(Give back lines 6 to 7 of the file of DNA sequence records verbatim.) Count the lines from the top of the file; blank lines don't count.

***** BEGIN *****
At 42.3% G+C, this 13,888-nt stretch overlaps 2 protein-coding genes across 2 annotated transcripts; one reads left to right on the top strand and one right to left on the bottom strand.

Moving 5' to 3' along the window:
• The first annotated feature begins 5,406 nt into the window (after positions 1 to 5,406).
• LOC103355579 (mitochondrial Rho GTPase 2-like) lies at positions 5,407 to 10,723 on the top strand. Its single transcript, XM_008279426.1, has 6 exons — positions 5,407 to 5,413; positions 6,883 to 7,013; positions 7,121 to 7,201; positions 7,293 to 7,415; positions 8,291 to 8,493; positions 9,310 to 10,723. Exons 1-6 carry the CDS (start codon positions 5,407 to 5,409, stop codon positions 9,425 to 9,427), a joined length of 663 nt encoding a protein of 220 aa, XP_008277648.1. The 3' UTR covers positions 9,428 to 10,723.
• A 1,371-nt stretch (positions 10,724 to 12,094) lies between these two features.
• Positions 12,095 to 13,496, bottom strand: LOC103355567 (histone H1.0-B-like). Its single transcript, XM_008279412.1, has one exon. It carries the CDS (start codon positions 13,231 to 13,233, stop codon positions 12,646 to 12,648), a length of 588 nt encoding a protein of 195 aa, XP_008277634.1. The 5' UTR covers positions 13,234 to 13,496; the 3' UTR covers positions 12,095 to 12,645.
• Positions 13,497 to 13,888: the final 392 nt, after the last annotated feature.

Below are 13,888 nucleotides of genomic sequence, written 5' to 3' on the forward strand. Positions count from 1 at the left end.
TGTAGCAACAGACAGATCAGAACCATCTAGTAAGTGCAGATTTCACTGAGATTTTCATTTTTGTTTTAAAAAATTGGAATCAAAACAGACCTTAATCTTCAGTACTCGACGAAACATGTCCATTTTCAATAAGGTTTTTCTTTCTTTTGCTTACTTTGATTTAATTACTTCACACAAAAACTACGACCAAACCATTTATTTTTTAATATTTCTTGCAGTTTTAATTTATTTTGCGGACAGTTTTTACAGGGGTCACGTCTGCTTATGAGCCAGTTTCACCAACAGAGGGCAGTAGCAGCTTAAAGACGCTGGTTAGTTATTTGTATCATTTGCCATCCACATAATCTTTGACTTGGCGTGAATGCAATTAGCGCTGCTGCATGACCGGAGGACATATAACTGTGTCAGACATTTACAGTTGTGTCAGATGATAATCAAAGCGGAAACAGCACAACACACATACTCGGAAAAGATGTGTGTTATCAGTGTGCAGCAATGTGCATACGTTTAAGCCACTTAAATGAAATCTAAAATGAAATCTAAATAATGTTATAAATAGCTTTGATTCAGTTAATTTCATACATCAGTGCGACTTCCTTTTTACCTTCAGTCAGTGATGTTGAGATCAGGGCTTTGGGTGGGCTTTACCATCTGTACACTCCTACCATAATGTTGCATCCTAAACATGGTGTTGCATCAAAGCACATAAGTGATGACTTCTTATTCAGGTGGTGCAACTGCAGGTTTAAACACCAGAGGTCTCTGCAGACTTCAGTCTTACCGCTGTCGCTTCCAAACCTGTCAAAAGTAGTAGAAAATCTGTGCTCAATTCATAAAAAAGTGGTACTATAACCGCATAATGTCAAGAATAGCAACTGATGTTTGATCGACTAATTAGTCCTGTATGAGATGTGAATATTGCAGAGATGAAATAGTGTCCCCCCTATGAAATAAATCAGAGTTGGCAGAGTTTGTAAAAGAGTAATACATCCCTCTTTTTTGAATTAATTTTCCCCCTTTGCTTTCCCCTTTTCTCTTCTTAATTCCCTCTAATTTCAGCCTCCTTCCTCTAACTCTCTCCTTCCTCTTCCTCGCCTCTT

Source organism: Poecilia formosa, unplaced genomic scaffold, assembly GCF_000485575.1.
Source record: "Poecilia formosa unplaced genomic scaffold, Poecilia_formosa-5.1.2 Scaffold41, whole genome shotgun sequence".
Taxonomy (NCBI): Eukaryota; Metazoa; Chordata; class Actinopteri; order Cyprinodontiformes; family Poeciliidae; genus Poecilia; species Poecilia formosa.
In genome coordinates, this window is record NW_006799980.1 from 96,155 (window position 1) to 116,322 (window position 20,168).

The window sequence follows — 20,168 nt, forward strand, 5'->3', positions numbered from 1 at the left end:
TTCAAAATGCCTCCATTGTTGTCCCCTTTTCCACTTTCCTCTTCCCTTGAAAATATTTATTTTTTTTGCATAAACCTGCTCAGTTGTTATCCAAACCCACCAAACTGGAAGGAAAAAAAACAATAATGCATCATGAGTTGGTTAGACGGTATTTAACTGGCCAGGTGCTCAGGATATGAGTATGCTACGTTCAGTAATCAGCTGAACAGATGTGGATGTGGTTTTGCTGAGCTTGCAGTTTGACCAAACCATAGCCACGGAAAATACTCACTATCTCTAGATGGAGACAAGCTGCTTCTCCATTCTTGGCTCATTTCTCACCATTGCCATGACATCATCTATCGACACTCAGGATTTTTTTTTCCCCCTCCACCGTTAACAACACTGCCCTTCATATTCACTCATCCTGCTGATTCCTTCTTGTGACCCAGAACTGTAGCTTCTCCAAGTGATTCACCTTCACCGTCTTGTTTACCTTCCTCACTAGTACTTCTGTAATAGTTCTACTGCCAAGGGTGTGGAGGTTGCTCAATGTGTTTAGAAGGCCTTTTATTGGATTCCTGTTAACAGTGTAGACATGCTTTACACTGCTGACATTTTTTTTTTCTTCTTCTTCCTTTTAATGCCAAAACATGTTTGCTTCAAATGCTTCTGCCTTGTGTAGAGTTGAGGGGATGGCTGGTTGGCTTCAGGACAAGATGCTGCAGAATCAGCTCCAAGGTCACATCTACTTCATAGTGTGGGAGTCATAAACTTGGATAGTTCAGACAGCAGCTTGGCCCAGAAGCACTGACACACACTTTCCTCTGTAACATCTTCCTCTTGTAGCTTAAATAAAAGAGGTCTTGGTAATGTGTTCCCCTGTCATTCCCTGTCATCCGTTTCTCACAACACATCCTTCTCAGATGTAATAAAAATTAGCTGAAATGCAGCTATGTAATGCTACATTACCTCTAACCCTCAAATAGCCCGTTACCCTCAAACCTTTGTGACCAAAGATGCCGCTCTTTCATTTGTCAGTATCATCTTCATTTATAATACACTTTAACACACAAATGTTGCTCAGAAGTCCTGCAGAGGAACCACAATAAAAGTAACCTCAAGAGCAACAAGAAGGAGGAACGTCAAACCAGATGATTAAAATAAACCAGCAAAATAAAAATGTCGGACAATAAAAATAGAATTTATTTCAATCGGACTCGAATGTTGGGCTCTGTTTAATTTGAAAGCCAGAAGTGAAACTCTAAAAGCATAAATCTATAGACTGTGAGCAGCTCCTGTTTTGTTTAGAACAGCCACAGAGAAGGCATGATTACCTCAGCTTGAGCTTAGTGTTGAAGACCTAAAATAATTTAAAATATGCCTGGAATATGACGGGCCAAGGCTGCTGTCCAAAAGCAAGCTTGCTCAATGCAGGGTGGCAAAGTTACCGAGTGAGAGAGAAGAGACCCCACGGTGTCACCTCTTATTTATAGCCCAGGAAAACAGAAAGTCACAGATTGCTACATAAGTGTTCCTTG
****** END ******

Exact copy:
• Positions 12,095 to 13,496, bottom strand: LOC103355567 (histone H1.0-B-like). Its single transcript, XM_008279412.1, has one exon. It carries the CDS (start codon positions 13,231 to 13,233, stop codon positions 12,646 to 12,648), a length of 588 nt encoding a protein of 195 aa, XP_008277634.1. The 5' UTR covers positions 13,234 to 13,496; the 3' UTR covers positions 12,095 to 12,645.
• Positions 13,497 to 13,888: the final 392 nt, after the last annotated feature.